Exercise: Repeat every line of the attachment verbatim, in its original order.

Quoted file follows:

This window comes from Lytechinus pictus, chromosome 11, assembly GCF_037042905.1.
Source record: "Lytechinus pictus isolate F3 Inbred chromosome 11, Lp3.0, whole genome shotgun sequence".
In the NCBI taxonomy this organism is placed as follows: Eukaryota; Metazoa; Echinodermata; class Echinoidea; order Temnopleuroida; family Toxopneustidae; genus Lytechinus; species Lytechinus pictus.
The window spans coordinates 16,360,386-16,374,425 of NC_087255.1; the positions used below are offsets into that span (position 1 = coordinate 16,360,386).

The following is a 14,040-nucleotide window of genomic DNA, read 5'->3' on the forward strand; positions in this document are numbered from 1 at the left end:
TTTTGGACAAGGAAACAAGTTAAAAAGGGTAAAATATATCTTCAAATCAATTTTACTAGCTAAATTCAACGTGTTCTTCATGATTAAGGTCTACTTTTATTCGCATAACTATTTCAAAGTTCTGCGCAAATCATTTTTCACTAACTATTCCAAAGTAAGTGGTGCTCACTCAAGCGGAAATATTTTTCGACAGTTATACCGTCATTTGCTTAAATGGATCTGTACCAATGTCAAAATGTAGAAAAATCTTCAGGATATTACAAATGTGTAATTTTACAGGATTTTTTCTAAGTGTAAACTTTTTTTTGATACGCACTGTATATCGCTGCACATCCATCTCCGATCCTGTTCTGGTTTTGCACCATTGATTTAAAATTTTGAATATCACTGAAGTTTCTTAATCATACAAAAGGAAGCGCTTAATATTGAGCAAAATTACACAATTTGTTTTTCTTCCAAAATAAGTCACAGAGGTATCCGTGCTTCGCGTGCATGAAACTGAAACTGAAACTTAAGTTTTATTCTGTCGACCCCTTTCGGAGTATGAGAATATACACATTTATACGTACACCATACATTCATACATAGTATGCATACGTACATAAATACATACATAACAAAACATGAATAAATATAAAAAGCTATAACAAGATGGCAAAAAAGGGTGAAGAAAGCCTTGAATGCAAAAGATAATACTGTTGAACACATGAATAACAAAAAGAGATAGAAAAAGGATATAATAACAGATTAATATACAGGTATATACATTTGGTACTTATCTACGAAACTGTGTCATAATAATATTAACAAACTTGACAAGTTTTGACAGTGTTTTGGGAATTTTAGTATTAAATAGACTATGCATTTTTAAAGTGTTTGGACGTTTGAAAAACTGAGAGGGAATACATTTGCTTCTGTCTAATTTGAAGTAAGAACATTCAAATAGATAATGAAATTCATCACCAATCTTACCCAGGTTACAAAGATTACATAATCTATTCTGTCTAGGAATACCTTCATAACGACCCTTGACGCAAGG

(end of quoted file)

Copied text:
This window comes from Lytechinus pictus, chromosome 11, assembly GCF_037042905.1.
Source record: "Lytechinus pictus isolate F3 Inbred chromosome 11, Lp3.0, whole genome shotgun sequence".
In the NCBI taxonomy this organism is placed as follows: Eukaryota; Metazoa; Echinodermata; class Echinoidea; order Temnopleuroida; family Toxopneustidae; genus Lytechinus; species Lytechinus pictus.
The window spans coordinates 16,360,386-16,374,425 of NC_087255.1; the positions used below are offsets into that span (position 1 = coordinate 16,360,386).

The following is a 14,040-nucleotide window of genomic DNA, read 5'->3' on the forward strand; positions in this document are numbered from 1 at the left end:
TTTTGGACAAGGAAACAAGTTAAAAAGGGTAAAATATATCTTCAAATCAATTTTACTAGCTAAATTCAACGTGTTCTTCATGATTAAGGTCTACTTTTATTCGCATAACTATTTCAAAGTTCTGCGCAAATCATTTTTCACTAACTATTCCAAAGTAAGTGGTGCTCACTCAAGCGGAAATATTTTTCGACAGTTATACCGTCATTTGCTTAAATGGATCTGTACCAATGTCAAAATGTAGAAAAATCTTCAGGATATTACAAATGTGTAATTTTACAGGATTTTTTCTAAGTGTAAACTTTTTTTTGATACGCACTGTATATCGCTGCACATCCATCTCCGATCCTGTTCTGGTTTTGCACCATTGATTTAAAATTTTGAATATCACTGAAGTTTCTTAATCATACAAAAGGAAGCGCTTAATATTGAGCAAAATTACACAATTTGTTTTTCTTCCAAAATAAGTCACAGAGGTATCCGTGCTTCGCGTGCATGAAACTGAAACTGAAACTTAAGTTTTATTCTGTCGACCCCTTTCGGAGTATGAGAATATACACATTTATACGTACACCATACATTCATACATAGTATGCATACGTACATAAATACATACATAACAAAACATGAATAAATATAAAAAGCTATAACAAGATGGCAAAAAAGGGTGAAGAAAGCCTTGAATGCAAAAGATAATACTGTTGAACACATGAATAACAAAAAGAGATAGAAAAAGGATATAATAACAGATTAATATACAGGTATATACATTTGGTACTTATCTACGAAACTGTGTCATAATAATATTAACAAACTTGACAAGTTTTGACAGTGTTTTGGGAATTTTAGTATTAAATAGACTATGCATTTTTAAAGTGTTTGGACGTTTGAAAAACTGAGAGGGAATACATTTGCTTCTGTCTAATTTGAAGTAAGAACATTCAAATAGATAATGAAATTCATCACCAATCTTACCCAGGTTACAAAGATTACATAATCTATTCTGTCTAGGAATACCTTCATAACGACCCTTGACGCAAGG